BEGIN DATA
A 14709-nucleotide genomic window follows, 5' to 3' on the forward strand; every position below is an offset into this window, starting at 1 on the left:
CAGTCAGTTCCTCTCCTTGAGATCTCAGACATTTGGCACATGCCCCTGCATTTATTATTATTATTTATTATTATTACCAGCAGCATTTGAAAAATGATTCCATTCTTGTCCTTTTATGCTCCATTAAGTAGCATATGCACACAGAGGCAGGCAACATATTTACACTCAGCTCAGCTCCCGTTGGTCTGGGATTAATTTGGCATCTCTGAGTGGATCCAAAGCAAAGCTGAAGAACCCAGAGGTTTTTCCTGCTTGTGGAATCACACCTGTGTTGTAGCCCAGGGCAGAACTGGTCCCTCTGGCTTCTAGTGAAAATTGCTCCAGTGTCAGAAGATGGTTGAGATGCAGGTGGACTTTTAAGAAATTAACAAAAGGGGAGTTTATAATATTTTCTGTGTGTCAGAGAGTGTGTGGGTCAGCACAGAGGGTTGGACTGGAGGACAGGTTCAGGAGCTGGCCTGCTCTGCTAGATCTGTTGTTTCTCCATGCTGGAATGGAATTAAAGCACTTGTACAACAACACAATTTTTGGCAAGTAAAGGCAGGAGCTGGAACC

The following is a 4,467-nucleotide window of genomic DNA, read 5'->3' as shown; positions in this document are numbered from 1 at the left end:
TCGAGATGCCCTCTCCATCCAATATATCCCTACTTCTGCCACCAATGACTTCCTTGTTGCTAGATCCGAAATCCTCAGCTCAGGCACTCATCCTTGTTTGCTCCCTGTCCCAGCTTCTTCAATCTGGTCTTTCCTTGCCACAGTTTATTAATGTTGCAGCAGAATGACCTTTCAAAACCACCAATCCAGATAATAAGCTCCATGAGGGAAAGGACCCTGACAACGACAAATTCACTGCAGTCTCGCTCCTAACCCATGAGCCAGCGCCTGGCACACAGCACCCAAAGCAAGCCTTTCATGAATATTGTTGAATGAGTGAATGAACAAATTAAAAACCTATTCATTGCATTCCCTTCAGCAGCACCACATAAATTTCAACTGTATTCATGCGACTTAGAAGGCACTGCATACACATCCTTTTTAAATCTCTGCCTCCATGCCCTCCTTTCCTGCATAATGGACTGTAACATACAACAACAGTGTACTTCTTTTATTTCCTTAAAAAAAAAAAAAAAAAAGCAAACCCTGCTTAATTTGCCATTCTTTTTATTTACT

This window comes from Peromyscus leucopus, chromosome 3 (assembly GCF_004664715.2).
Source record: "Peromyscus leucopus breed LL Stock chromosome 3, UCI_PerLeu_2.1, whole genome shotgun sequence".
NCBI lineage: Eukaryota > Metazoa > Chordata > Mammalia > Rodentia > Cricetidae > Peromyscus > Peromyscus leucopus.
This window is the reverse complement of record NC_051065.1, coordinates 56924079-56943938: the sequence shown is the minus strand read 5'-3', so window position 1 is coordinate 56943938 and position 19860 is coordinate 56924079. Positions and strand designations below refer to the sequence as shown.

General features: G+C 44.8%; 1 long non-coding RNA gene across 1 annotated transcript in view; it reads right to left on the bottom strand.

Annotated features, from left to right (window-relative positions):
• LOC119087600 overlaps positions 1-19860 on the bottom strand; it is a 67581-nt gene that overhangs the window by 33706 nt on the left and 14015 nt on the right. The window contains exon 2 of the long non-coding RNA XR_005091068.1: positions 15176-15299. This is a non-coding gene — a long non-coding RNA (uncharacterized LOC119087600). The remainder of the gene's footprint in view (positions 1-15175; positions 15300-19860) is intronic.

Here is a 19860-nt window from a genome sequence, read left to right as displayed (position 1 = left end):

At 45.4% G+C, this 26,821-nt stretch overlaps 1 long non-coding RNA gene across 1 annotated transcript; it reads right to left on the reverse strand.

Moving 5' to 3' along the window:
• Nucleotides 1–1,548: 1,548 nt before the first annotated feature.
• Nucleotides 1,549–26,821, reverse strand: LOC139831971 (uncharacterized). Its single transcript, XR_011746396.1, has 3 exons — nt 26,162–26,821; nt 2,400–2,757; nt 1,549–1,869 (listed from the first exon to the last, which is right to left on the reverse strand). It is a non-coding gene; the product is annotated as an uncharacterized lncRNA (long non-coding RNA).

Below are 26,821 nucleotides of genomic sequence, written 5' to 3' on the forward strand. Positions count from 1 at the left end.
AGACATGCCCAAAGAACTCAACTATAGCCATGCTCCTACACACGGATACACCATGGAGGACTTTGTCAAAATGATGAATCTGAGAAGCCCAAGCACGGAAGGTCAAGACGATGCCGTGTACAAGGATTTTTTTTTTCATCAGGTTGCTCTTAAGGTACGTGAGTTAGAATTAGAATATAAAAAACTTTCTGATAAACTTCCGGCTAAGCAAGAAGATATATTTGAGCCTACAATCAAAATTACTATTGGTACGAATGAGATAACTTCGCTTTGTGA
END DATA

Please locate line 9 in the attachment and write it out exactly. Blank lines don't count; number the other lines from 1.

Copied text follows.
General features: G+C 44.8%; 1 long non-coding RNA gene across 1 annotated transcript in view; it reads right to left on the bottom strand.